Have you ever heard of Vox, the media company? It’s painfully liberal, and it really has this social justice warrior affectation. It really feels like it’s written not just by millennials, but by really irritating know-nothings who just Google things twenty minutes before they write it, then call themselves experts — and get it wrong.
But what they lack in knowledge or wisdom or understand, they make up for in partisanship and politics. They really hate people with different opinions. Let me give you an example:
They hired Carlos Maza, who goes by the Twitter nickname @gaywonk. A wonk is basically what a non-expert calls himself to pretend he’s an expert. And he wants you to know he’s gay, because — well, why, actually? He uses it as an identity icon, as a trump card.
He attacks his enemies relentlessly — not just his enemies in that YouTube video I showed you, but on Twitter, cheering on the "milkshaking" of "right wingers" he doesn't like, for example.
Maza doesn’t need to be good a debating, because if he can personally or financially destroy his enemies; "Deplatforming works and we should use it way more aggressively”, he says, tweeting news that Milo Yiannopoulos is in debt because of being banned from many platforms.
This bully decided to take aim at a leading conservative political comedian, Steven Crowder, who has about 3.8 million YouTube subscribers.
And obviously Crowder started making fun of Maza. Which is what comedians do.
And of course, if you don’t like it — block it. Ignore it. Heckle back, whatever. If you can dish it out, you should take it.
But Maza didn’t want to take it, so he started to pout online.
So, I have pretty thick skin when it comes to online harassment, but something has been really bothering me.
Since I started working at Vox, Steven Crowder has been making video after video "debunking" Strikethrough. Every single video has included repeated, overt attacks on my sexual orientation and ethnicity...
And YouTube — well, at first, they held the line. The company replied to him directly and publicly:
Our teams spent the last few days conducting an in-depth review of the videos flagged to us, and while we found language that was clearly hurtful, the [Steven Crowder] videos as posted don’t violate our policies...
That’s what they said on June 4. Pretty free speechy, to me.
.@TeamYouTube made the right decision. If they banned us, they'd have to ban.. and then he linked to this video of other political comedians saying rude or mean things...
I was skeptical...
Now, I wonder if there were some moves behind the scenes — I wonder if Barack Obama made a phone call, or Hillary Clinton made a phone call, to YouTube’s owners, Google — because the very next day, they wrote this:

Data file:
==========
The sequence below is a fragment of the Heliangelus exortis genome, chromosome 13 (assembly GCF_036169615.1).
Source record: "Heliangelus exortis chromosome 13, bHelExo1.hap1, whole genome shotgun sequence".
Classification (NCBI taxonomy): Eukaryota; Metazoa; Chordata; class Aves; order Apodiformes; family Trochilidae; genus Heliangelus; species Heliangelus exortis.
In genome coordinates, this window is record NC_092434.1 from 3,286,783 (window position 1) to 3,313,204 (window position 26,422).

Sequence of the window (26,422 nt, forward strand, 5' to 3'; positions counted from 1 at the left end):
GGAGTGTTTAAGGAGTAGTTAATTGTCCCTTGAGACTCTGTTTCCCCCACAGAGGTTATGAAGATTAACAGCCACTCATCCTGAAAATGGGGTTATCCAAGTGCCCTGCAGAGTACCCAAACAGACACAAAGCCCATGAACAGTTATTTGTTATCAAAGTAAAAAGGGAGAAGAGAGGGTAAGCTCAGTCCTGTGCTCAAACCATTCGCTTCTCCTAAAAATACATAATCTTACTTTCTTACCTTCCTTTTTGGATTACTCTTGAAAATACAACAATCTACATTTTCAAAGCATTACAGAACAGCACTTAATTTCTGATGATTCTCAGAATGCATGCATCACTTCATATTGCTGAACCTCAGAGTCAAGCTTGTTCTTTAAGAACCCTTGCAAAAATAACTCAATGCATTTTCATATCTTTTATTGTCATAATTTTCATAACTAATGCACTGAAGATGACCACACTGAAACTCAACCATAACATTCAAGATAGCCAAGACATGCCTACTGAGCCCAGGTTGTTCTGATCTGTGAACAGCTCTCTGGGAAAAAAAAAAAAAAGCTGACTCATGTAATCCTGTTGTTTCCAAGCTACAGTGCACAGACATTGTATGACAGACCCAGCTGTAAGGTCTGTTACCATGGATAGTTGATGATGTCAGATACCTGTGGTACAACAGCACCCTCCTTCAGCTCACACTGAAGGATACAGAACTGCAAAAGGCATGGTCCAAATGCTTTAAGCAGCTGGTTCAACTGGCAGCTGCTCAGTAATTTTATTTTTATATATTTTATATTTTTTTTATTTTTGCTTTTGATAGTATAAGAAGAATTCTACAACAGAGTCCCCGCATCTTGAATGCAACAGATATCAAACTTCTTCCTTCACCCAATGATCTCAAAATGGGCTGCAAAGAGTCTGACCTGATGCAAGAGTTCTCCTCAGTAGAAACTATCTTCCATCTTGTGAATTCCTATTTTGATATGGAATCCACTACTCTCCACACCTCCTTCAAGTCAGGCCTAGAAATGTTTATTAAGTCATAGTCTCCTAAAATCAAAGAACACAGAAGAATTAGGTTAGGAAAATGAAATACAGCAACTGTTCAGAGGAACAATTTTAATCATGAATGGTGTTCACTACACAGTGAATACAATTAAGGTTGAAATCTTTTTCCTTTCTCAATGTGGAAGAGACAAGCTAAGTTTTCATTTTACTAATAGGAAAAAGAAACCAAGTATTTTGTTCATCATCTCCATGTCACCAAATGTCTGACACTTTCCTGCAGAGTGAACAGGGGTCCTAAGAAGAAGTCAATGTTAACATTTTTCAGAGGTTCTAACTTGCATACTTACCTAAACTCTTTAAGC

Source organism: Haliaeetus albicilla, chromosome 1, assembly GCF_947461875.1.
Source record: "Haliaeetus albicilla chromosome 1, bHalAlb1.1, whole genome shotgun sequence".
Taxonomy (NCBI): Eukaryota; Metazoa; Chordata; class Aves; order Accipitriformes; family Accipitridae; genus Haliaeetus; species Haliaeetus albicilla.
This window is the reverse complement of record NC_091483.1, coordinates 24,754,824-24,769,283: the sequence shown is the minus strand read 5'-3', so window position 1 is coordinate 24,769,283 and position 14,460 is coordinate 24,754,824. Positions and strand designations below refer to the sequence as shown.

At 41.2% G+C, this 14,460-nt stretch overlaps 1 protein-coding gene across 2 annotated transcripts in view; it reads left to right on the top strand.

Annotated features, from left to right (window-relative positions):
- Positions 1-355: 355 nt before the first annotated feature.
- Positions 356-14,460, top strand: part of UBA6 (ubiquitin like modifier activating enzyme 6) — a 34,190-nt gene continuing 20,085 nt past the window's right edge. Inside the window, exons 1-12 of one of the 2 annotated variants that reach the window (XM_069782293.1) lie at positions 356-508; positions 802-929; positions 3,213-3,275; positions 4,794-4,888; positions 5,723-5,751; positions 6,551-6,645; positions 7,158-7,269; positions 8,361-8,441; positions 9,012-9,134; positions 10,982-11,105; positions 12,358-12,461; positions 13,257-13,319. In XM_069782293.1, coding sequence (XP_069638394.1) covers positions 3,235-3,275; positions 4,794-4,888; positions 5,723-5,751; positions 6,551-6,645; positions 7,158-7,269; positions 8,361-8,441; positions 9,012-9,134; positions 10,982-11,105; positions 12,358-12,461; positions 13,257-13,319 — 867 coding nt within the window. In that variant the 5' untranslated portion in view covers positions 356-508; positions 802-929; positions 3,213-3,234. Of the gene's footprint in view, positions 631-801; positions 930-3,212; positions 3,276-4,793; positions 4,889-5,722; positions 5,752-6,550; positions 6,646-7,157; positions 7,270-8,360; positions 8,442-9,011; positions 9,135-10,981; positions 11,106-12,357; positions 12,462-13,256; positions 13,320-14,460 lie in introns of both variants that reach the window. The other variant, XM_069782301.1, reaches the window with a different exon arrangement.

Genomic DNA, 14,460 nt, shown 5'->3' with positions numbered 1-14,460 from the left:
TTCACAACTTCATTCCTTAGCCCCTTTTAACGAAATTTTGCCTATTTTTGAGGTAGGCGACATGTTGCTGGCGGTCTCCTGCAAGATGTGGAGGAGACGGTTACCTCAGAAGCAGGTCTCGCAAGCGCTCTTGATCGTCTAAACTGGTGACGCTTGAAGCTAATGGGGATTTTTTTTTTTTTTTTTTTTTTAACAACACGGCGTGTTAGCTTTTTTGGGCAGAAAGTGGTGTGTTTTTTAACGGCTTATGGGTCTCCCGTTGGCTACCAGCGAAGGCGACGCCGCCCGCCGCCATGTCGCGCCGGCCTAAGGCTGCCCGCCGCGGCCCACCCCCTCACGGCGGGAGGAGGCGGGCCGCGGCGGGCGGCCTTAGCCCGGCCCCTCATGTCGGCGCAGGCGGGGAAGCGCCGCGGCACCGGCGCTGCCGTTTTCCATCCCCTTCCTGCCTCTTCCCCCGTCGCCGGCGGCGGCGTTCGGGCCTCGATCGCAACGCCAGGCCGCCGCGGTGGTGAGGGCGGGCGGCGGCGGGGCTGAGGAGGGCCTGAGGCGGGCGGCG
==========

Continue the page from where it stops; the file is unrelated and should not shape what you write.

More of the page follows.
Update on our continued review–we have suspended this channel’s monetization. We came to this decision because a pattern of egregious actions has harmed the broader community and is against our YouTube Partner Program policies.
Oh. Wow. That was quick.
So Steven Crowder’s site was demonetized — that means his ability to make any money off of it was just cancelled. I’m guessing that’s half a million bucks a year at least — enough to pay for a staff.
By the way, thousands of other YouTube pages were swept up in this too.
And that’s how our story ends. Except, not quite. Because Carlos Maza isn't a nobody. Until Trump was elected, Maza worked for a Democratic Party war room called Media Matters. It was a privately funded anti-Republican, anti-Conservatives SuperPAC.
And as soon as the campaign ended, Maza went to work for Vox — doing the same thing, but calling himself a journalist.
And Vox? They’re owned by a company called Comcast. They own NBC, and cell phone companies, cable companies, movie companies, internet companies. Their market capitalization — what they’re worth on the stock market — is $185 billion. Nearly 200,000 employees. They’re one of the largest media companies in the world.
Comcast is a competitor — to whom? To thousands of independent citizen entertainers, citizen journalists, home-made comedians and reporters and commentators, like Steven Crowder. They’re eating Comcast’s lunch.
Comcast does well — they made US$12 billion in profit last year. But they’re not stupid. The Internet killed the VCR business. The Internet killed the CD business. The Internet is killing TV stations. They are not going to stand by and let the Internet kill them. They’ll kill it first.
So don’t see Carlos Maza as just an ideological bully and a bigot. See him as a tool of one of the largest media companies in the world. Using a fake social justice warrior to flatten thousands — literally thousands — of Youtube competitors. Just wipe them out.
That’s what you just saw. And I’m guessing we won’t be far behind on the enemies list...
NEXT: David Menzies joins me to talk about what he saw at Toronto's Al Quds Day demonstration last Saturday.
FINALLY: Your messages to me